Note the extended arm of the mother (characteristic of the constellation Virgo in the night sky), the arching baby (making the form of Corona Borealis in the night sky) in the hand of the swordsman (whose sword is extended over his own back, directly paralleling the constellation Hercules in the night sky), and the extended arm of the seated king, with thumb and forefinger creating a “V”-shape directly paralleling the “pipe” of the seated form of the constellation Boötes in the night sky.
Note again the arching baby (clearly evoking Corona Borealis), the upraised sword of the swordsman (directly paralleling the weapon held in the hand of the constellation Hercules), the outstretched arms of the pleading mother who evokes the constellation Virgo (as opposed to the accusing mother, whose two diverging arms are more suggestive of Pisces than of Virgo), and the extended arm of the seated king with another characteristic “V-shape” formed by the thumb and index finger, evocative of the constellation Boötes in the night sky.
Again, we see the same consistent artistic conventions being employed in this scene, literally across centuries. We see the baby arching in a shape most reminiscent of the curve of the constellation Corona Borealis, held by its heel (as was Achilles) by a massive swordsman whose great scimitar is extended over his own back (as is the scimitar held by the constellation Hercules), as well as the mother pleading with outstretched arms, and the seated form of the king with outstretched arm extending one finger (again evocative of the constellation Boötes).
These images sufficiently establish that it has been understood – historically – that the constellation Corona Borealis is sometimes (in fact, quite frequently) envisioned as an arching baby in the hands of Hercules. Suffice it to say, this is an “obvious” way of seeing the constellations; that such myths could have just “popped up” in complete isolation among various human cultures across millennia seems extremely unlikely.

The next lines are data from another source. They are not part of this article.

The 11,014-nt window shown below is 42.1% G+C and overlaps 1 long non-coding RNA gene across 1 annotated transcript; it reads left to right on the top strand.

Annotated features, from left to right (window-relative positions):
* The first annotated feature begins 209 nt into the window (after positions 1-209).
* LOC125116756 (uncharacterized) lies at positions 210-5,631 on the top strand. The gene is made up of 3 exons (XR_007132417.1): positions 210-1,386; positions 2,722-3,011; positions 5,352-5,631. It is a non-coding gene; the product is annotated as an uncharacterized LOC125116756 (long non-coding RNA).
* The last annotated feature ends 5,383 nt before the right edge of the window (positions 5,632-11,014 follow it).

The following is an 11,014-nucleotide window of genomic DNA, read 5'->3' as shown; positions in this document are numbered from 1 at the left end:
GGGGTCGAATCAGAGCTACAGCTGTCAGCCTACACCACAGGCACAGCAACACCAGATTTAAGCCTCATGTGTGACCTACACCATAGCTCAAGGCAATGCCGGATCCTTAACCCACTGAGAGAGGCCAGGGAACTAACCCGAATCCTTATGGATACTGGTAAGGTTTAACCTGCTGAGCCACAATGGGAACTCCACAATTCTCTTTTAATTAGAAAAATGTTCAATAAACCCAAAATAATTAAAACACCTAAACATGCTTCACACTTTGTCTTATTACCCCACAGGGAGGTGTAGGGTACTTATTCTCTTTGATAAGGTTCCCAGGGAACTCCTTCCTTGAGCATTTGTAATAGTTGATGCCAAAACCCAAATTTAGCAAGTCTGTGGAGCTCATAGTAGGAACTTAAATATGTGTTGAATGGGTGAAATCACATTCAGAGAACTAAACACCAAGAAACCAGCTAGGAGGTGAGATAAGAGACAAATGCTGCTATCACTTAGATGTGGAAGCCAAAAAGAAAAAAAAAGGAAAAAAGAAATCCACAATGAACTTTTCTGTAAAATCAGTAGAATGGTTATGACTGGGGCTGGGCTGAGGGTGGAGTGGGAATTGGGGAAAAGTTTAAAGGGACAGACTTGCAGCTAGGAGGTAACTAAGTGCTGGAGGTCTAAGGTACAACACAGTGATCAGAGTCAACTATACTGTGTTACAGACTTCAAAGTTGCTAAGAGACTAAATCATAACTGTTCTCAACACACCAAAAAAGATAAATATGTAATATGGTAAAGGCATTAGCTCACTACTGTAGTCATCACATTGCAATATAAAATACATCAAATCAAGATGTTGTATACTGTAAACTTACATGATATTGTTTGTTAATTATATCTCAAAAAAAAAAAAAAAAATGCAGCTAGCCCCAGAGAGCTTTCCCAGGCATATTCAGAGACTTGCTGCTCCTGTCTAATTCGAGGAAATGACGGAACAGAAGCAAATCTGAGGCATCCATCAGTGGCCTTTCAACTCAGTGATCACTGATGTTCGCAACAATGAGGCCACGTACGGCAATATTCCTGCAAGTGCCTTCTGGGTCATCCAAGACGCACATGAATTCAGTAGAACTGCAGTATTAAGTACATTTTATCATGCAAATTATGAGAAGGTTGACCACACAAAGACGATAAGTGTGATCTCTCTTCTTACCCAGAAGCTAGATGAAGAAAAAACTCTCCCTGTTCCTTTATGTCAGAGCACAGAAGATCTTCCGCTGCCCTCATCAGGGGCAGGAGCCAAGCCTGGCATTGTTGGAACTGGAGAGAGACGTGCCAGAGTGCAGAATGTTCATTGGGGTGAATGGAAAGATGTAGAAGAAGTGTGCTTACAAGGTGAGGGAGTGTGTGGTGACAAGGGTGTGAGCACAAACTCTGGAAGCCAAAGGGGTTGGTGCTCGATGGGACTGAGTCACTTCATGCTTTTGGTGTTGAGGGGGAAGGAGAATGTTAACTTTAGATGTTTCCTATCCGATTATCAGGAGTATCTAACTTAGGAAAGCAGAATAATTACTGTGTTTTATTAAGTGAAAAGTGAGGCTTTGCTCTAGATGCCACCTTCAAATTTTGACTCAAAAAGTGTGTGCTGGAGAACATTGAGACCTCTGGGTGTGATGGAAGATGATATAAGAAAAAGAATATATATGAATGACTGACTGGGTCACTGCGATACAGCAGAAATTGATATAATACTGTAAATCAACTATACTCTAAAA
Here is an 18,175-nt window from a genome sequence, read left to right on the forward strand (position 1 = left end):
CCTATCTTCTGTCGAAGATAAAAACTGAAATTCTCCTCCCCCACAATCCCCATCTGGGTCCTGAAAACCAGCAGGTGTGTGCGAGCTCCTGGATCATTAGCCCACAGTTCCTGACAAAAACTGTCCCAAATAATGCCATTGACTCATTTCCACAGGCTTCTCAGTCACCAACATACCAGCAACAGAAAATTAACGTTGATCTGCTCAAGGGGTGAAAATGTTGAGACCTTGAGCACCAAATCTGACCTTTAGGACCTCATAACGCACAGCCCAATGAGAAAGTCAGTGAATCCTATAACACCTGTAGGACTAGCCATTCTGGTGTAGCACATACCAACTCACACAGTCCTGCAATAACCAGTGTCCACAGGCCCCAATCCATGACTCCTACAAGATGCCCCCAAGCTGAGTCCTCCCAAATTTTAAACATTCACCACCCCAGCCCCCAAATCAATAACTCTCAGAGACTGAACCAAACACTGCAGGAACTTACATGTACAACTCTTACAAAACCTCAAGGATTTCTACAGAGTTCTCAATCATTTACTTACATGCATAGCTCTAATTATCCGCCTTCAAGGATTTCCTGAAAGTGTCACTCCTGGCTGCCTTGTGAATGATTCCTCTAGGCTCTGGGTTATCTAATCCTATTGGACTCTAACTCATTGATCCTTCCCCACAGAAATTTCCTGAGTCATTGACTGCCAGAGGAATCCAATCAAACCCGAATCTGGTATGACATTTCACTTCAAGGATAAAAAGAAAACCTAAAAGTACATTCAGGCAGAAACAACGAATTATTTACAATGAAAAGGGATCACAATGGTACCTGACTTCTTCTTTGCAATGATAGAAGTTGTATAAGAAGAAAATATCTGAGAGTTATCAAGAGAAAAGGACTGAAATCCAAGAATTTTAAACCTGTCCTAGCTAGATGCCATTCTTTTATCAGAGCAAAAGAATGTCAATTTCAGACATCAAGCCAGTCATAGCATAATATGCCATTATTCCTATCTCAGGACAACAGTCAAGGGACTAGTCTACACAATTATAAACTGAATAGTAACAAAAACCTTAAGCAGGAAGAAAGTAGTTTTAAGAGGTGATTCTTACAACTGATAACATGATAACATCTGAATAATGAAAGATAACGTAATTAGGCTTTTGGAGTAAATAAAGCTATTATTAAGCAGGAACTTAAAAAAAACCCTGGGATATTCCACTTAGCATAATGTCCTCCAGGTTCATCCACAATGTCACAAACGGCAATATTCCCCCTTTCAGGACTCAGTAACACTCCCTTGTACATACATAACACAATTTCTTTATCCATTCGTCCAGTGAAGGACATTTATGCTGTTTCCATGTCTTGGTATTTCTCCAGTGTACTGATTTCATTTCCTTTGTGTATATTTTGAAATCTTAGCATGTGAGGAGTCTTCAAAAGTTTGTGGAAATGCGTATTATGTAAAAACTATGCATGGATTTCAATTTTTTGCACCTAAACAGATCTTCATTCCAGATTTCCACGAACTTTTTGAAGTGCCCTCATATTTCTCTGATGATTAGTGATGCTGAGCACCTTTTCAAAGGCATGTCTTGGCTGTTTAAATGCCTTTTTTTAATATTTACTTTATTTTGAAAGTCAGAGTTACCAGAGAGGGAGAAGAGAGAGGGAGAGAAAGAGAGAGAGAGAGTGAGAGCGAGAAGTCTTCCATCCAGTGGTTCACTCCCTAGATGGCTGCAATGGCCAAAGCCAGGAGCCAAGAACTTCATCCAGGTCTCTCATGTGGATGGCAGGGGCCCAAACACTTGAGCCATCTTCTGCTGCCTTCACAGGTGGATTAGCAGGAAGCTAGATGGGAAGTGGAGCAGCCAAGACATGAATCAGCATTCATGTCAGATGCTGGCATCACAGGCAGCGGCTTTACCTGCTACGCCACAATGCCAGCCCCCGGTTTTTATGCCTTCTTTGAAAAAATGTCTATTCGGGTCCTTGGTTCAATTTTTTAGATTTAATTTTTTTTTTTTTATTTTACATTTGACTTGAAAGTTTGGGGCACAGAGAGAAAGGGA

There are in fact many other examples of constellations whose mythological manifestations are not very obvious at all, and which – just like the arching infant – show up in variations of the same role in Star Myths found in all corners of the globe and across vast gulfs of time.
Let us now briefly ask “Why” the ancient myths of the world, all around the globe, would be built upon celestial allegories. I believe that whoever imparted the ancient wisdom in the sacred myths were consciously using the stars as a sophisticated metaphor to impart profound knowledge of the Invisible Realm and our connection to it. The celestial players in the heavenly realm above our heads – the sun, moon, stars, and visible planets, along with their intricate cycles – were used to convey truths about the infinite realm, which is in fact real, and of vital importance to each of our lives, and to the collective survival of all life on earth, even though it cannot be seen.
The stars in their heavenly courses (including the sun itself) can be seen to “belong” to the heavenly realm, the spirit realm, the realm of the gods — but to plunge below the western horizon due to earth’s rotation, as if they are leaving the realm of pure spirit (the sky above, the domain of air and fire) and entering the “material realm” below as they make contact with earth or water (the lower two elements).